Bank of England Report Says Competition on For Consumer Deposits

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A mid-year report from the Bank of England analyzes the fall of the banking system and says that in the future banks must return to consumer deposits for funding. The report is an interesting overview of what has happened in the banking system.

The Bank of England today released the October 28 Financial Stability Report which paints a grim picture of the UK and global financial system.  While the report focuses on the UK, its analysis and insights are valauble for the US as well.

While the reports says that the banking system has somewhat stabilized, significant risks remain.  These include:

Hedge Funds

The report says:

"Recently, hedge funds have also experienced additional funding pressures due to redemption requests and a risk is that these could increase. Redemptions tend to increase following a period of weak returns. In 2008 Q3, hedge funds had one of their worst quarters on record, losing a little over 10% on average (Chart 5.6). Bank contacts report that redemption requests have been high in particular from funds of hedge funds (FoHFs) in the light of their own redemption requests. Hedge funds generally operate ‘gates’ that place an upper limit on aggregate redemptions in any given quarter. A risk for FoHFs is that hedge fund gates prevent them securing the liquidity that they need to meet redemption requests. FoHFs often have liquidity lines with banks on which they could draw in such circumstances. This would transfer the need for liquidity from FoHFs to banks. Hedge fund liquidity needs may help to explain sales of relatively liquid securities such as developed-country and emerging market equities, the prices of which have fallen sharply in September and October."

In plain English, investors are pulling their money out of hedge funds.  Many hedge funds are not liquid but have bank lines which they can use to meet investor requests to be cashed out.  This puts more of a strain on banks because they must pay out the funds.  In addition, the selling we've seen in emerging markets may be hedge funds selling stock to meet redemptions.

No one seems to think we're at the end of hedge fund pressure. 

Insurance Companies

Significant risks also remain with insurance companies:

"As long-term investors, insurance companies tend to hold a significant proportion of their assets in equities and corporate bonds. The marked decline in the value of these securities in 2008 has generated capital losses for some UK insurance companies, which is reflected in rising CDS spreads and falling equity prices for the sector (Chart 5.7). Unlike banks and hedge funds, however, insurance companies generally do not employ much leverage and have long-term liabilities. So insurance companies seem relatively well placed to avoid liquidity difficulties. Risks could arise, however, if the value of insurance companies’ investments were to fall below regulatory capital requirements. This was an issue in the bear market of 2003, but regulatory reforms introduced in 2004 have reduced the likelihood of this risk by using a more risk-based capital requirement with countercyclical resilience testing. A second risk is that credit ratings of insurance companies could be downgraded. Counterparts to any derivatives trades would then increase margin requirements, increasing the liquidity needs of the insurance sector."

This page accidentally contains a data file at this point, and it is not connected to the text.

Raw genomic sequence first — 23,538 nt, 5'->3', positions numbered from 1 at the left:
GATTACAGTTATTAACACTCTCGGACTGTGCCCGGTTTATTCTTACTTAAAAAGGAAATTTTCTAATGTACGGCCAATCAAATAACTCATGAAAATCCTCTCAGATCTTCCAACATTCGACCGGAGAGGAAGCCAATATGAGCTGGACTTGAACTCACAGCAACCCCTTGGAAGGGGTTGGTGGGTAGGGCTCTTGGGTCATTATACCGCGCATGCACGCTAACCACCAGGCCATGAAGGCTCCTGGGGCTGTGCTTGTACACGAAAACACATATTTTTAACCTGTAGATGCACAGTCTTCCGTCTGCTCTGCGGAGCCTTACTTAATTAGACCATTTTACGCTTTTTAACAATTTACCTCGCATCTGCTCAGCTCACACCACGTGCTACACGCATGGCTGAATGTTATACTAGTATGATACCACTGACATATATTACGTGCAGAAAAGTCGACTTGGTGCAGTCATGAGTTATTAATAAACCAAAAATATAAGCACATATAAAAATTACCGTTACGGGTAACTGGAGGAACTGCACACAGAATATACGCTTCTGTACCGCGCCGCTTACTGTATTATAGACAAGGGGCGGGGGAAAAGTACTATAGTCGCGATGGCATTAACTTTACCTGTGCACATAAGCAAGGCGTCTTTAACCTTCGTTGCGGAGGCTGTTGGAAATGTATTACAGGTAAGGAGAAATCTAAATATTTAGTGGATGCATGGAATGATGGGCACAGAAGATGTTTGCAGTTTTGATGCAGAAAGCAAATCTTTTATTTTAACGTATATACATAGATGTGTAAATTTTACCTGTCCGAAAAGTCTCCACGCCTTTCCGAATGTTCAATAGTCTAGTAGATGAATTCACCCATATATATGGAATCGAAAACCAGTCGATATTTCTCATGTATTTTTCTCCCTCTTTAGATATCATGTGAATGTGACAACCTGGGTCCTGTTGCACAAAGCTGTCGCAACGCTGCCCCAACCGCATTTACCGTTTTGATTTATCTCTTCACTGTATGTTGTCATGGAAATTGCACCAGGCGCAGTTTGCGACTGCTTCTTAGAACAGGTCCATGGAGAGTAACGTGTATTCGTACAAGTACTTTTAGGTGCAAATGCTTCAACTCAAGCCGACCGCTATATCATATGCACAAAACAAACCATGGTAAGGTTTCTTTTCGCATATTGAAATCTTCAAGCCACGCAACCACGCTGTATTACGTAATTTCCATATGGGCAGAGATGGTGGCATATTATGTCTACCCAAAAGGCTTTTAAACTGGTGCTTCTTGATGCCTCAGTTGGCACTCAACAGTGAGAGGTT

The BofE seems less concerned about insurance companies. 


Banks are increasingly relying on short term funding to meet their liquidity needs.  This creates risk because if the funding dries up, they will not be able to roll their debt over, resulting in default.  One of the main solutions the BofE sees to this problem is a return to customer deposits.   The Bank writes:

"Over the medium term, banks can reduce vulnerability to rollover risk by financing a greater proportion of customer lending through customer deposits. Such adjustment would result in a narrowing of the customer funding gap. But banks’ willingness to raise customer deposits will be constrained by cost. In the United Kingdom, increased competition for customer deposits has pushed up the cost of such funding."

And there you have it.  The explanation for why deposit rates in the United States have not fallen as far or as fast as the drop in Treasuries and the Fed Funds rate.  Your cash is a valuable, steady source of funding for banks. 

And it will only become more valuable over time.  Don't part with it easy and make sure you are getting the best rate on your savings or money market accounts, or CDs.

Sam Cass
Sam Cass: Sam Cass, MBA, JD, University of Texas at Austin. Always a fan of Leonardo Da Vinci.

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